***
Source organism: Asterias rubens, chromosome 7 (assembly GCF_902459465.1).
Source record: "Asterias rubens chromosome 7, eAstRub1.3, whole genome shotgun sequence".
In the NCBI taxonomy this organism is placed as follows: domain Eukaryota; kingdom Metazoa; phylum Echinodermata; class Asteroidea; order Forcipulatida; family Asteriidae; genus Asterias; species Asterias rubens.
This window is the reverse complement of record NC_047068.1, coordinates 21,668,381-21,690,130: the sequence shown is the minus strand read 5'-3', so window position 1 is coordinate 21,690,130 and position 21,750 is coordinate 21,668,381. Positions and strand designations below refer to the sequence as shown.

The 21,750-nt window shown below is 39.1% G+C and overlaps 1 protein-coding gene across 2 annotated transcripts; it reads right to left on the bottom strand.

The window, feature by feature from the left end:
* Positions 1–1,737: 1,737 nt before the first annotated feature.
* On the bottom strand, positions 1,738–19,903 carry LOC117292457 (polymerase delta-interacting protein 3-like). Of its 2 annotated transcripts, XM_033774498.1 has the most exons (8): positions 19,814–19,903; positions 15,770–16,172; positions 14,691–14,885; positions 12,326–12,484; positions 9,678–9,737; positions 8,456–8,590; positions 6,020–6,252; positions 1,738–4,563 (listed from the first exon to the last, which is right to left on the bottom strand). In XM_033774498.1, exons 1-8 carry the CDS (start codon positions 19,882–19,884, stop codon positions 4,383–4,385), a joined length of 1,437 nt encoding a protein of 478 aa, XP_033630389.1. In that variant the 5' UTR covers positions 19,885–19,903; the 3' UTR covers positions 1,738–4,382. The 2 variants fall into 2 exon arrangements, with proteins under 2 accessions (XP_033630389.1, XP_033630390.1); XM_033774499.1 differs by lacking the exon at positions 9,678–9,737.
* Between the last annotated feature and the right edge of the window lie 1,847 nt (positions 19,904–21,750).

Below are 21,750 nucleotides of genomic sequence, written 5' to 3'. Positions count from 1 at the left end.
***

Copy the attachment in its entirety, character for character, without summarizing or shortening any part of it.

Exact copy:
Source organism: Asterias rubens, chromosome 7 (assembly GCF_902459465.1).
Source record: "Asterias rubens chromosome 7, eAstRub1.3, whole genome shotgun sequence".
In the NCBI taxonomy this organism is placed as follows: domain Eukaryota; kingdom Metazoa; phylum Echinodermata; class Asteroidea; order Forcipulatida; family Asteriidae; genus Asterias; species Asterias rubens.
This window is the reverse complement of record NC_047068.1, coordinates 21,668,381-21,690,130: the sequence shown is the minus strand read 5'-3', so window position 1 is coordinate 21,690,130 and position 21,750 is coordinate 21,668,381. Positions and strand designations below refer to the sequence as shown.

The 21,750-nt window shown below is 39.1% G+C and overlaps 1 protein-coding gene across 2 annotated transcripts; it reads right to left on the bottom strand.

The window, feature by feature from the left end:
* Positions 1–1,737: 1,737 nt before the first annotated feature.
* On the bottom strand, positions 1,738–19,903 carry LOC117292457 (polymerase delta-interacting protein 3-like). Of its 2 annotated transcripts, XM_033774498.1 has the most exons (8): positions 19,814–19,903; positions 15,770–16,172; positions 14,691–14,885; positions 12,326–12,484; positions 9,678–9,737; positions 8,456–8,590; positions 6,020–6,252; positions 1,738–4,563 (listed from the first exon to the last, which is right to left on the bottom strand). In XM_033774498.1, exons 1-8 carry the CDS (start codon positions 19,882–19,884, stop codon positions 4,383–4,385), a joined length of 1,437 nt encoding a protein of 478 aa, XP_033630389.1. In that variant the 5' UTR covers positions 19,885–19,903; the 3' UTR covers positions 1,738–4,382. The 2 variants fall into 2 exon arrangements, with proteins under 2 accessions (XP_033630389.1, XP_033630390.1); XM_033774499.1 differs by lacking the exon at positions 9,678–9,737.
* Between the last annotated feature and the right edge of the window lie 1,847 nt (positions 19,904–21,750).

Below are 21,750 nucleotides of genomic sequence, written 5' to 3'. Positions count from 1 at the left end.